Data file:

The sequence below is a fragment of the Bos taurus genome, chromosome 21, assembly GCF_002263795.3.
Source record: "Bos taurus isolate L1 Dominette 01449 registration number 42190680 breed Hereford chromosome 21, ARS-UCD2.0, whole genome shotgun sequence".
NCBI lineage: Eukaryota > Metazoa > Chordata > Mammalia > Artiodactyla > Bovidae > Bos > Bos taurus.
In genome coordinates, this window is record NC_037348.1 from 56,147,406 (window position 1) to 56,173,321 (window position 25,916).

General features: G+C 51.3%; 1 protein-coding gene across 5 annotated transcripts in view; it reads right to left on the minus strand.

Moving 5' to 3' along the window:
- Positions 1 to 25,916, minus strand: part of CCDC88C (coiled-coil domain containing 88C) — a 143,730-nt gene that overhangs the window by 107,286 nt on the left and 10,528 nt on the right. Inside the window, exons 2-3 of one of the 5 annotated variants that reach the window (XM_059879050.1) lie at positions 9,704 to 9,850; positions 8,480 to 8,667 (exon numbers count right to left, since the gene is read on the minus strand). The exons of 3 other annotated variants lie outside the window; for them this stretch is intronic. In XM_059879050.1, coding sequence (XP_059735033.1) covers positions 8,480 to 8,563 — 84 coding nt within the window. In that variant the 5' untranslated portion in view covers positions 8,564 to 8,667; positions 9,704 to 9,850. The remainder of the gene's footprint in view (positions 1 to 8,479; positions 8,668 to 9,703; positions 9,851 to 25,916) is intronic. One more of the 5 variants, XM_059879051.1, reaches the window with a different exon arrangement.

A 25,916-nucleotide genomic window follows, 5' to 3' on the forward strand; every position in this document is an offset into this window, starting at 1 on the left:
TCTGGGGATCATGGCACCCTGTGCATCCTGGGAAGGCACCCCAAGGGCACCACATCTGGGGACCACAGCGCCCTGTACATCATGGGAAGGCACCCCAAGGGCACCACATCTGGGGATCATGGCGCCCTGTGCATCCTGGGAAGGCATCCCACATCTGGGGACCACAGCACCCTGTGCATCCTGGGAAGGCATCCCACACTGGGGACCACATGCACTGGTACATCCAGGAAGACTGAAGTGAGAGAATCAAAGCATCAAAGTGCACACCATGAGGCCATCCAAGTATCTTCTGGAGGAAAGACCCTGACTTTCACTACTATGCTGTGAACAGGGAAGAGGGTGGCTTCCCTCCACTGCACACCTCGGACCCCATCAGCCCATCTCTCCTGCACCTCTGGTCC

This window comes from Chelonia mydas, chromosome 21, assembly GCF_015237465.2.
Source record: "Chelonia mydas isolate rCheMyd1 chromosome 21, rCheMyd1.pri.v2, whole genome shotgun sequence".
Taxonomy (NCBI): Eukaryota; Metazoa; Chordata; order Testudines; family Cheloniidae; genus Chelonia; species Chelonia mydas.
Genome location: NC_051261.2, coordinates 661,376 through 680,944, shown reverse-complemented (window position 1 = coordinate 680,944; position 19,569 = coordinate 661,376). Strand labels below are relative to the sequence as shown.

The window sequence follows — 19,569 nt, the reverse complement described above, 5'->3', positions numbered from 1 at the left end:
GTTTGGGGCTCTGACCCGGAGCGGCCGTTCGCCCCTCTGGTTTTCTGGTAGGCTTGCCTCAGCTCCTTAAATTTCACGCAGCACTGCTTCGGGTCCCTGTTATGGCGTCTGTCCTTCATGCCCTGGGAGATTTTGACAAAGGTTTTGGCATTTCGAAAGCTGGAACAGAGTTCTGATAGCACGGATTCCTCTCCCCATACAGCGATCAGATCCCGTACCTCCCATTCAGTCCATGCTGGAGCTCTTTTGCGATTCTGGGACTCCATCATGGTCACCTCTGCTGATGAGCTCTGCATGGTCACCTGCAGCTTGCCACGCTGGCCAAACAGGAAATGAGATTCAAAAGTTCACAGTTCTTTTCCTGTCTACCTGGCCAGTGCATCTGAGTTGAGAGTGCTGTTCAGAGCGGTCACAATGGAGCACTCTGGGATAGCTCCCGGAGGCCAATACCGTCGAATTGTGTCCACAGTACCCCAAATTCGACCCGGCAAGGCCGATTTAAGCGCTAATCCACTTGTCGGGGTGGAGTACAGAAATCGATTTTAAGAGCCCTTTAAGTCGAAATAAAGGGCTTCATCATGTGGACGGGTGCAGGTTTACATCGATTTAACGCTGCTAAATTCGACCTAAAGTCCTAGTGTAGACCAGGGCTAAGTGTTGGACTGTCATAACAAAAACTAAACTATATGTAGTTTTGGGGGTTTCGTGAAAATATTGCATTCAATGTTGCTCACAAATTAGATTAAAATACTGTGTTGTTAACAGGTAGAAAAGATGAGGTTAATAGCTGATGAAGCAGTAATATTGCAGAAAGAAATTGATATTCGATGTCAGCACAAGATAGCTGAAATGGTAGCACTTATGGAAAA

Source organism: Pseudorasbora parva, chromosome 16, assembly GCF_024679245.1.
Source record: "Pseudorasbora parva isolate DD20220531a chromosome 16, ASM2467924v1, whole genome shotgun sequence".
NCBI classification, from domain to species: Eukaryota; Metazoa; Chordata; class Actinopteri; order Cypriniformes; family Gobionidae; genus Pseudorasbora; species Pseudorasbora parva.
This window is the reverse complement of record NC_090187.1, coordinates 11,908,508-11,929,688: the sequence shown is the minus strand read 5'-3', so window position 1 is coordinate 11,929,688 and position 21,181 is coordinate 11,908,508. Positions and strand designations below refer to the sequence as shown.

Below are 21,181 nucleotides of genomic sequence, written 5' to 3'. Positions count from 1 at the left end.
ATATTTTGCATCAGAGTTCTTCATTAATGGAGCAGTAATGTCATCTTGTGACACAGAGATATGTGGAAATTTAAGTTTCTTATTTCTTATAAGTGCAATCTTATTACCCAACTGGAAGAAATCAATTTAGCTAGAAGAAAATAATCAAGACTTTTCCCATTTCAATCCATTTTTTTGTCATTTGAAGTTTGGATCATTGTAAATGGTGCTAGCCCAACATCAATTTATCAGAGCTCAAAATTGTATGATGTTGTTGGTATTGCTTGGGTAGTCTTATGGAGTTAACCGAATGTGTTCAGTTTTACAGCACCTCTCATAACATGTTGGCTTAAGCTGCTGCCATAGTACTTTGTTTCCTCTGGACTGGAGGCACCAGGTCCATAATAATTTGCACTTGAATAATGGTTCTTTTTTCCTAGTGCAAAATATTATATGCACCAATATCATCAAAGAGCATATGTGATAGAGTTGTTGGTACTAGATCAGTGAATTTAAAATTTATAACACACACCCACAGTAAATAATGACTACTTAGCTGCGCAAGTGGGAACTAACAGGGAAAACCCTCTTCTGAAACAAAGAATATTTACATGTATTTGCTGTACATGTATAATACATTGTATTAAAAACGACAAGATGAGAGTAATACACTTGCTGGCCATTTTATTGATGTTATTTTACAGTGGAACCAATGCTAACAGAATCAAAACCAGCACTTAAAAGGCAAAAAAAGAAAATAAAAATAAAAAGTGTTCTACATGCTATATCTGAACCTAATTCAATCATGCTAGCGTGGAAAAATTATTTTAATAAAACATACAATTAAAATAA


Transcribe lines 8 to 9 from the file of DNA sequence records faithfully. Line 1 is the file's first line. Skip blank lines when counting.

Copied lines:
A 25,916-nucleotide genomic window follows, 5' to 3' on the forward strand; every position in this document is an offset into this window, starting at 1 on the left:
TCTGGGGATCATGGCACCCTGTGCATCCTGGGAAGGCACCCCAAGGGCACCACATCTGGGGACCACAGCGCCCTGTACATCATGGGAAGGCACCCCAAGGGCACCACATCTGGGGATCATGGCGCCCTGTGCATCCTGGGAAGGCATCCCACATCTGGGGACCACAGCACCCTGTGCATCCTGGGAAGGCATCCCACACTGGGGACCACATGCACTGGTACATCCAGGAAGACTGAAGTGAGAGAATCAAAGCATCAAAGTGCACACCATGAGGCCATCCAAGTATCTTCTGGAGGAAAGACCCTGACTTTCACTACTATGCTGTGAACAGGGAAGAGGGTGGCTTCCCTCCACTGCACACCTCGGACCCCATCAGCCCATCTCTCCTGCACCTCTGGTCC